Although the histology of the end-stage kidney, as seen post mortem, rarely conveys evidence of the pathogenesis or etiology of the disease process which damaged it, recognition of the different forms of nephritis is slowly unfolding. Through study of the natural histories of renal disease, augmented by serial renal biopsies, it is becoming increasingly clear that "glomerulonephritis" is not a single unique disease. Its development depends on several distinct etiologies and a variety of pathogenetic mechanisms, among which are some which possibly result from immunological reactions. In recent years the concept that the kidney may be damaged by immunological reactions has received considerable support from experimental studies in animals. In man, at least two disorders of the kidney, acute streptococcal glomerulonephritis and lupus nephritis, seem to develop as a result of immunological reactions involving the organ.If an immunological reaction were proceeding within the renal tissues, it would seem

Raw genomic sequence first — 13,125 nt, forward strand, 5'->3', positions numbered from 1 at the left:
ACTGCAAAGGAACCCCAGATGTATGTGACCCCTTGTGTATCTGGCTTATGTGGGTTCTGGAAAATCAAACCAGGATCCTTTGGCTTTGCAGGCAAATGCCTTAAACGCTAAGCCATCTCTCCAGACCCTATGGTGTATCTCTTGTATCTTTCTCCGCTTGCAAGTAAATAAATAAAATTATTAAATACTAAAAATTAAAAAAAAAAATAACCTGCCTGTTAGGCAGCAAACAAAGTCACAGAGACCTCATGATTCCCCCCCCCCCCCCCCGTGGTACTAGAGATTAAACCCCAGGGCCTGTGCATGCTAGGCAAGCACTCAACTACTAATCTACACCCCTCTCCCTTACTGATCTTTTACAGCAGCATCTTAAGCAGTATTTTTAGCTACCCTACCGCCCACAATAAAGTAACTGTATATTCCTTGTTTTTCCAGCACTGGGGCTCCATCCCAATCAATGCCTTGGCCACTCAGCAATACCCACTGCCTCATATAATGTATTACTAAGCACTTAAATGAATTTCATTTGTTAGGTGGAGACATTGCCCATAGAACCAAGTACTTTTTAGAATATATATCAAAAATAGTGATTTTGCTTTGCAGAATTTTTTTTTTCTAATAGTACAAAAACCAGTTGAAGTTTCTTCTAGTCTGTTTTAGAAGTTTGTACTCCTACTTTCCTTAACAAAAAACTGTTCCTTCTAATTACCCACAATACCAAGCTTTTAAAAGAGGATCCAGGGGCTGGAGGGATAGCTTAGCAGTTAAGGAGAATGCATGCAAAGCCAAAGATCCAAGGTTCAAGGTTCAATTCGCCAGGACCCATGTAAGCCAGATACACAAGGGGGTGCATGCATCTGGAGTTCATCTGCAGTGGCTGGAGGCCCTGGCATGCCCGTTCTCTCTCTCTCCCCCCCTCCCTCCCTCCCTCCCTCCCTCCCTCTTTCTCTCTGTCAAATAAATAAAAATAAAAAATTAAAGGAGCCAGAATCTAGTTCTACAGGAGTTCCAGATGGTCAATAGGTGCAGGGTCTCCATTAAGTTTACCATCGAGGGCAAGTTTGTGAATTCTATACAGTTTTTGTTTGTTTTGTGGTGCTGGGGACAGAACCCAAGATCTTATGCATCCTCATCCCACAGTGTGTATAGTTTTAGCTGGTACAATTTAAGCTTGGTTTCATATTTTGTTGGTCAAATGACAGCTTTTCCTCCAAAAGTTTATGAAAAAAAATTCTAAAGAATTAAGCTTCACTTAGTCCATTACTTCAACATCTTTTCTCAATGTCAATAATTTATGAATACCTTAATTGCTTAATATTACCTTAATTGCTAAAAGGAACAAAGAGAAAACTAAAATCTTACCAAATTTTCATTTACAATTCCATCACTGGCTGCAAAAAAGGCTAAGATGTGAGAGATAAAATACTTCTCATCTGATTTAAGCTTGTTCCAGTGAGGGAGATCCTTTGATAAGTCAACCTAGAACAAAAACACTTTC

FREEDMAN P, PETERS JH, KARK RM. Localization of Gamma-Globulin in the Diseased Kidney. AMA Arch Intern Med. 1960;105(4):524–535. doi:10.1001/archinte.1960.00270160022005
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